Bottom Line First
Quality of life and pursuit of creative talent are not as high on the priority list for some industries. In what Boyd calls a "trophy project," Kia is opening a 2,500-employee automobile manufacturing plant at the end of 2009 in West Point, Georgia, approximately 80 miles southwest of Atlanta. JoAnne Mabrey, assistant manager of public relations at Kia, cites major state and local incentives, a state sponsored training facility on-site, and good transportation access as the main drivers in Kia's decision.
According to officials with the Greater Memphis Chamber in Tennessee, one in four jobs in the Memphis metro area is tied in some way to the presence of FedEx, primarily to the access it provides. Jim Covington, vice-president of logistics and aerotropolis development for the Greater Memphis Chamber, says, "Anything time sensitive comes down to these two cities," referring to the unique access provided by UPS in Louisville, Kentucky, and FedEx in Memphis.
DealerTrack is one recent example of a company that located a facility in Memphis due to the presence of FedEx. DealerTrack supports document imaging for automobile financing contracts. Being located near the FedEx hub allows them to receive packages just after midnight rather than the following morning. Kathy Kassinos, senior director of operations at DealerTrack, says the company only considered Louisville and Memphis.
Auto glass company Safelite is another example in which superior access to logistics takes precedence over talent. They recently opened a 282,000-square-foot warehouse with 50 employees in the city of Ontario, California, primarily because of the proximity to the nearby port in Long Beach/Los Angeles. According to Randy Randolph, vice-president of quality assurance and retail support at Safelite, "there is no right answer for everybody. You must look at your own operations." For Safelite, being located near the marine port and within a reasonable distance by truck to 23 of the company's markets was the key deciding factor for their decision to locate there.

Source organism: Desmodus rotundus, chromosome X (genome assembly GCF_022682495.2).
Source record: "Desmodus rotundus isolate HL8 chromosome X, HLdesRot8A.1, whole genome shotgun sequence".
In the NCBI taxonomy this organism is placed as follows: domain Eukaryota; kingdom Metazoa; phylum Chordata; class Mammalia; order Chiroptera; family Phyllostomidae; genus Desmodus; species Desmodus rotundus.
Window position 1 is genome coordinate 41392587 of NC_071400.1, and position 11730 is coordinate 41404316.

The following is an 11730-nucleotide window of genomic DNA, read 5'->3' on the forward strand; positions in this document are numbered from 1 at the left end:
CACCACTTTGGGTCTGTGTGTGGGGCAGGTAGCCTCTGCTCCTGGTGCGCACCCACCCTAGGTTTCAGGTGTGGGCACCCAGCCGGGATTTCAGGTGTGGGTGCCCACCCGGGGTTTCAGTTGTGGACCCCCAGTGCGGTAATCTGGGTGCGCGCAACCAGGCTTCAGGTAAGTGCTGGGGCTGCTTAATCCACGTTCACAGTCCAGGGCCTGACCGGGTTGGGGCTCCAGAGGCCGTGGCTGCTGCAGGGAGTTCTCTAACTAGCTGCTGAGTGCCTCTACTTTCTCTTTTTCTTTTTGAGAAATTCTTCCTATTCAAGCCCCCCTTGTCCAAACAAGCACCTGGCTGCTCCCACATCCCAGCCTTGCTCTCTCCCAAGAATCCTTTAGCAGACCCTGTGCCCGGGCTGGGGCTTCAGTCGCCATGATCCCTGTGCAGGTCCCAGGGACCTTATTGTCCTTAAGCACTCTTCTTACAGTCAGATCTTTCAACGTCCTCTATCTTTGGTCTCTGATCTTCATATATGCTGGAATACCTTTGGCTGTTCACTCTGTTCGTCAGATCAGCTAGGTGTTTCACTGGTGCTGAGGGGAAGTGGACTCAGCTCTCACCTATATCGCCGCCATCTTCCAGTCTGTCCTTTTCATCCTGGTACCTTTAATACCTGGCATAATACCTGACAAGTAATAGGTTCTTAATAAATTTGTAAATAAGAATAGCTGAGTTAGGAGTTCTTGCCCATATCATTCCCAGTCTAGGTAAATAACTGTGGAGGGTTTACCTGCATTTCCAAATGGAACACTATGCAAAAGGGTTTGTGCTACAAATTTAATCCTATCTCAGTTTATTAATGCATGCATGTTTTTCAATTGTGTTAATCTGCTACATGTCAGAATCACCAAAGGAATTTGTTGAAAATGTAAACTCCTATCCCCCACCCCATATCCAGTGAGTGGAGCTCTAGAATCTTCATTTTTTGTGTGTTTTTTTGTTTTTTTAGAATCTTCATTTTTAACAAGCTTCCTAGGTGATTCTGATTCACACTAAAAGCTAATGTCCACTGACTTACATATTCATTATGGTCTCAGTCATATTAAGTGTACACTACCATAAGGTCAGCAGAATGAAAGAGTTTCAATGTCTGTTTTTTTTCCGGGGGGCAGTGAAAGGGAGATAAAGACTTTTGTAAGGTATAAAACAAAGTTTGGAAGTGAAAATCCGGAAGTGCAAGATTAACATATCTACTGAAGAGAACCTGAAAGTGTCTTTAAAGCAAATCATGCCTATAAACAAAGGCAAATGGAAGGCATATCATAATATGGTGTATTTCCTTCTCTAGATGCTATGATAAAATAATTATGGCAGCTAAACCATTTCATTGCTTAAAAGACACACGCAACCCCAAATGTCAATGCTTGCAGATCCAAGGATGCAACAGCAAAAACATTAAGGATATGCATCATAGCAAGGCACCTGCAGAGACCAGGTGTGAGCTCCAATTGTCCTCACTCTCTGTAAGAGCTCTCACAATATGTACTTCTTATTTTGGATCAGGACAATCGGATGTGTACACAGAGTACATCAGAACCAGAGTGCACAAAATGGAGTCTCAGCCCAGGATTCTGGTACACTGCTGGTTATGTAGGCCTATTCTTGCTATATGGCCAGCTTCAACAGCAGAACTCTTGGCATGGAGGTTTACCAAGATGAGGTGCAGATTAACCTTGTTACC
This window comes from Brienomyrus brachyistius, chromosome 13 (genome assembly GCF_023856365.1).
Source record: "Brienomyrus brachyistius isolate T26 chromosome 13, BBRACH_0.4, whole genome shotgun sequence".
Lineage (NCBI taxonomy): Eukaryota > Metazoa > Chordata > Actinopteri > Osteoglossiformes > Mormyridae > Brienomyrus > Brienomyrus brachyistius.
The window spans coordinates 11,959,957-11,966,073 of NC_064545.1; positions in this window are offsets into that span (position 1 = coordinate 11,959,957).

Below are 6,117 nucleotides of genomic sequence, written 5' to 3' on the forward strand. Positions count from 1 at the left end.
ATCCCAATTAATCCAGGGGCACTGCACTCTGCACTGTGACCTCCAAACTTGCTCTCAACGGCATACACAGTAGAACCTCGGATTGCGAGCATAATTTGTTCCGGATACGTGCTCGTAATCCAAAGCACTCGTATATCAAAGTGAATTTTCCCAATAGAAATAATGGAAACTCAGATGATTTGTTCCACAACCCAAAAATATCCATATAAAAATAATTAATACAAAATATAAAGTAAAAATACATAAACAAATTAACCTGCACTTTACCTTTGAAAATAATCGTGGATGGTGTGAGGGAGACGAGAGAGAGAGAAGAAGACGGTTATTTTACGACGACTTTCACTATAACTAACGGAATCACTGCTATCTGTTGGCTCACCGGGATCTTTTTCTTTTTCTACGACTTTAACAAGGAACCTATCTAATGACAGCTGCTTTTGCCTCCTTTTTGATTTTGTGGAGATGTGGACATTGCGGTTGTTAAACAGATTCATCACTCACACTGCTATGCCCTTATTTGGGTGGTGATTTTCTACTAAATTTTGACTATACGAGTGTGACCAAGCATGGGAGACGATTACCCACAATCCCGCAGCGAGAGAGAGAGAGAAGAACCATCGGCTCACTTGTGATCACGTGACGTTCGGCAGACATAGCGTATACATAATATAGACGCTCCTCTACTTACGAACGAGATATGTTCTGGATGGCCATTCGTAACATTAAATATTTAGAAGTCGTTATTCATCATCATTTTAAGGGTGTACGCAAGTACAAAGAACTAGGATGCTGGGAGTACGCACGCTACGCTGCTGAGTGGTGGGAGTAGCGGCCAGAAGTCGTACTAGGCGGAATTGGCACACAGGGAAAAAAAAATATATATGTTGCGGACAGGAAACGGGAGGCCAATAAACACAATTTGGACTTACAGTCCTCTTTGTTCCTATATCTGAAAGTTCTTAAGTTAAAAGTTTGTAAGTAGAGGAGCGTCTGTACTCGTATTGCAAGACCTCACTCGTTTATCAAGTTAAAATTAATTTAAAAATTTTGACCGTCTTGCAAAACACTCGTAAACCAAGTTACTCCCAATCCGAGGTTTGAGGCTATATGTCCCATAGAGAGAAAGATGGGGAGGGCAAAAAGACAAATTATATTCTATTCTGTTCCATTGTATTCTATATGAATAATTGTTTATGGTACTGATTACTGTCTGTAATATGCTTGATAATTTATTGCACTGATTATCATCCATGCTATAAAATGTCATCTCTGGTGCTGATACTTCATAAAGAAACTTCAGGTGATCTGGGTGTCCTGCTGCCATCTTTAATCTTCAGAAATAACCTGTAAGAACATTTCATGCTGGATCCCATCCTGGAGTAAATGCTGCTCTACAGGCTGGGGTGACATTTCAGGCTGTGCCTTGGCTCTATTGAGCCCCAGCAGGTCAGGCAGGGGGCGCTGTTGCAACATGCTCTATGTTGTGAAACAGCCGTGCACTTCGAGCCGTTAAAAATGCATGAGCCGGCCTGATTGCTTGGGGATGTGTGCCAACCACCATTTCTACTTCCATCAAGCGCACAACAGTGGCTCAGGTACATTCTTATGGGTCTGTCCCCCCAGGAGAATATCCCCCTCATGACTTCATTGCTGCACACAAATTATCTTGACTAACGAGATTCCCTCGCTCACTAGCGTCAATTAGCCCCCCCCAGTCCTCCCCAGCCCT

The Austin Example
It would be simplistic to assume that companies choose to locate in Austin only because of its quality of life. But such factors as "Keep Austin Weird," an effort by the Austin Independent Business Alliance to support local businesses and keep the city from becoming over-commercialized, demonstrate a commitment to attracting creative talent in technology, software, and the arts. Tony Schum, director of economic development with the Austin Chamber of Commerce, says this is a good part of what makes Austin attractive to talented, educated workers - and that gets the attention of companies like high-tech companies Twisted Pixel and Red Oxygen. In Austin, these and other firms believe they will have good employee retention and cross-pollenization of ideas.
Michael Wilford, CEO of Twisted Pixel, which makes video games, says the fact that Austin area has a good quality of life was one of many reasons for their relocating there from Madison, Indiana. The company considered a number of other places before picking Austin, including Raleigh, North Carolina; and Seattle, Washington. "Ultimately we settled on Austin because it had everything," he says. "Great weather, quality of life, low crime, [low] cost of living, [low] cost of doing business, talent pool, substantial digital media scene, university interest and collaboration." He says other places had many of these things and were sometimes better than what Austin offered. But, he says, "Austin was the only place that had a respectable score on every single one of these factors."
When Red Oxygen, a Brisbane, Australia-based company that creates text messaging software, decided to open an American headquarters, it chose Austin over the Bay Area. Among the deciding factors were a progressive population and an entrepreneurial environment. Plus, CEO Tom Sheahan is a native Texan who wanted to maintain roots there.
Weighing the Factors
A company must decide if locating based on talent is indeed the most important factor for its long-term success. On one hand, while the examples of companies moving to talent-rich cities like Denver or Austin certainly indicate quality of life as a key factor, the bottom line isn't always ignored. "Keep in mind, qualitative factors are highly subjective," says Boyd. "Some of our clients like vanilla, some chocolate when it comes down to lifestyle considerations. Cost structures, however, are real."
On the other hand, Boyd says it is increasingly difficult to convince people to move. Can spouses find work in new locations? Can people sell their existing home? Are there other personal considerations that tie those talented workers to where they are? It may be necessary for a company to consider locating near those workers to ensure that they will not have to entice relocation to have the high-caliber labor they need on hand.
"The trouble is," says Cortright, "the world isn't flat."